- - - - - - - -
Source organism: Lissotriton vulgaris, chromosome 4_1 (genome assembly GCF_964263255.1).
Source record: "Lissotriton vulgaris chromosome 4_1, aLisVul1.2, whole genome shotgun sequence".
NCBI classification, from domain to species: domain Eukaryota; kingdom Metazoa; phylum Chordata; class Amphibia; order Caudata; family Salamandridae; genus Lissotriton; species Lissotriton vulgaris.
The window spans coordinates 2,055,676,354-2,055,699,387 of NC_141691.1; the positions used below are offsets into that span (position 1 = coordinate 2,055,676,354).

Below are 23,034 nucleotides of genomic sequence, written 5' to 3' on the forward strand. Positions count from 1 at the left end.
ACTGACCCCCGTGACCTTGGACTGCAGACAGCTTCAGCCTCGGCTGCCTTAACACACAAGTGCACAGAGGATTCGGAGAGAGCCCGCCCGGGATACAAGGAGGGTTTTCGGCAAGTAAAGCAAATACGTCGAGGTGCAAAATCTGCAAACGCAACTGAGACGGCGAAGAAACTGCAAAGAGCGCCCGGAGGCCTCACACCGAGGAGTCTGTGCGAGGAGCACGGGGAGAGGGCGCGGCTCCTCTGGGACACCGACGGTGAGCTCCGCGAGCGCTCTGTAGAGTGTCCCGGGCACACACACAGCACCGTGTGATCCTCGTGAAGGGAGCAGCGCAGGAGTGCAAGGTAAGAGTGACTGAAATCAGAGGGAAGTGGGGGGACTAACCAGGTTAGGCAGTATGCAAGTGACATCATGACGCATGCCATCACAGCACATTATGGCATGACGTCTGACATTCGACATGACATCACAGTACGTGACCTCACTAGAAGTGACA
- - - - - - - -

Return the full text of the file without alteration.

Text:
Source organism: Lissotriton vulgaris, chromosome 4_1 (genome assembly GCF_964263255.1).
Source record: "Lissotriton vulgaris chromosome 4_1, aLisVul1.2, whole genome shotgun sequence".
NCBI classification, from domain to species: domain Eukaryota; kingdom Metazoa; phylum Chordata; class Amphibia; order Caudata; family Salamandridae; genus Lissotriton; species Lissotriton vulgaris.
The window spans coordinates 2,055,676,354-2,055,699,387 of NC_141691.1; the positions used below are offsets into that span (position 1 = coordinate 2,055,676,354).

Below are 23,034 nucleotides of genomic sequence, written 5' to 3' on the forward strand. Positions count from 1 at the left end.
ACTGACCCCCGTGACCTTGGACTGCAGACAGCTTCAGCCTCGGCTGCCTTAACACACAAGTGCACAGAGGATTCGGAGAGAGCCCGCCCGGGATACAAGGAGGGTTTTCGGCAAGTAAAGCAAATACGTCGAGGTGCAAAATCTGCAAACGCAACTGAGACGGCGAAGAAACTGCAAAGAGCGCCCGGAGGCCTCACACCGAGGAGTCTGTGCGAGGAGCACGGGGAGAGGGCGCGGCTCCTCTGGGACACCGACGGTGAGCTCCGCGAGCGCTCTGTAGAGTGTCCCGGGCACACACACAGCACCGTGTGATCCTCGTGAAGGGAGCAGCGCAGGAGTGCAAGGTAAGAGTGACTGAAATCAGAGGGAAGTGGGGGGACTAACCAGGTTAGGCAGTATGCAAGTGACATCATGACGCATGCCATCACAGCACATTATGGCATGACGTCTGACATTCGACATGACATCACAGTACGTGACCTCACTAGAAGTGACA